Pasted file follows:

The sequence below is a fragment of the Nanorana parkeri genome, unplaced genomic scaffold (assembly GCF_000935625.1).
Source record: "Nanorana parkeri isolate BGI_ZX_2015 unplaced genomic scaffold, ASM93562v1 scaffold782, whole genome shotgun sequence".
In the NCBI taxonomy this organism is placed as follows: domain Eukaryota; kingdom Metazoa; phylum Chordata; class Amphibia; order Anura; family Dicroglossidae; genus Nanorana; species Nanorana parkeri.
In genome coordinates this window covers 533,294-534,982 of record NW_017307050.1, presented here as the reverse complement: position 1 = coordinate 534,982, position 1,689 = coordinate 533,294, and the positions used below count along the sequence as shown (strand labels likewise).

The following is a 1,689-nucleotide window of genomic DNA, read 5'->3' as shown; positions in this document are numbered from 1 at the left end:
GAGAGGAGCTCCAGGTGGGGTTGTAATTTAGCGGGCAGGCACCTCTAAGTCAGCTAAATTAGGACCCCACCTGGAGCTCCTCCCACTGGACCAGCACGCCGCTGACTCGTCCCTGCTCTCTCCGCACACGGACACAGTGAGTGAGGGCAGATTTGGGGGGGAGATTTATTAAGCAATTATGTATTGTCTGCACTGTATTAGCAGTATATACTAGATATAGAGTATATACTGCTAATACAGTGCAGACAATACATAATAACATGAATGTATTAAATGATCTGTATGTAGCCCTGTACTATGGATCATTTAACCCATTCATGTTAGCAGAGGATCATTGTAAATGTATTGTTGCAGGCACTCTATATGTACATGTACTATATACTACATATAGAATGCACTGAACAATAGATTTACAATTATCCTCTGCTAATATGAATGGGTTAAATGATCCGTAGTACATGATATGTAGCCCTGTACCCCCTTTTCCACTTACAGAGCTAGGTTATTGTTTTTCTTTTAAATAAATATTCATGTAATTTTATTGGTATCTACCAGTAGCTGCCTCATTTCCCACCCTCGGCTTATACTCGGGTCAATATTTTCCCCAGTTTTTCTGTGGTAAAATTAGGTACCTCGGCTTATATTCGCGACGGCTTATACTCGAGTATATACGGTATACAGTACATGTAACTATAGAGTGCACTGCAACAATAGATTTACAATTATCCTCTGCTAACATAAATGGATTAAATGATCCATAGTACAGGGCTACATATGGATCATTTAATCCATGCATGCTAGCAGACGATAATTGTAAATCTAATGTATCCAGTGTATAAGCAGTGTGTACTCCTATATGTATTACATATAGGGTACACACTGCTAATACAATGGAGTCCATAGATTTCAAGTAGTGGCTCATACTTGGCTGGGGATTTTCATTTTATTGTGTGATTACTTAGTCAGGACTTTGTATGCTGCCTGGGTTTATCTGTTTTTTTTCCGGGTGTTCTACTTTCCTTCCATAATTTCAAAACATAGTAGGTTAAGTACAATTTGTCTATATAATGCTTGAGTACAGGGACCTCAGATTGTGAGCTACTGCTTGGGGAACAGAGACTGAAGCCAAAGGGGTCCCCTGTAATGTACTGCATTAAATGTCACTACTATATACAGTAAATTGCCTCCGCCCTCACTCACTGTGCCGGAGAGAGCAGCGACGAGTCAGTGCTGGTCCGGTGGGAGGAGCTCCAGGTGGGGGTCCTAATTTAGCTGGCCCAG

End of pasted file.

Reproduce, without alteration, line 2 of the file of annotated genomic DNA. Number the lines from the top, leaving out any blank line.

Source record: "Nanorana parkeri isolate BGI_ZX_2015 unplaced genomic scaffold, ASM93562v1 scaffold782, whole genome shotgun sequence".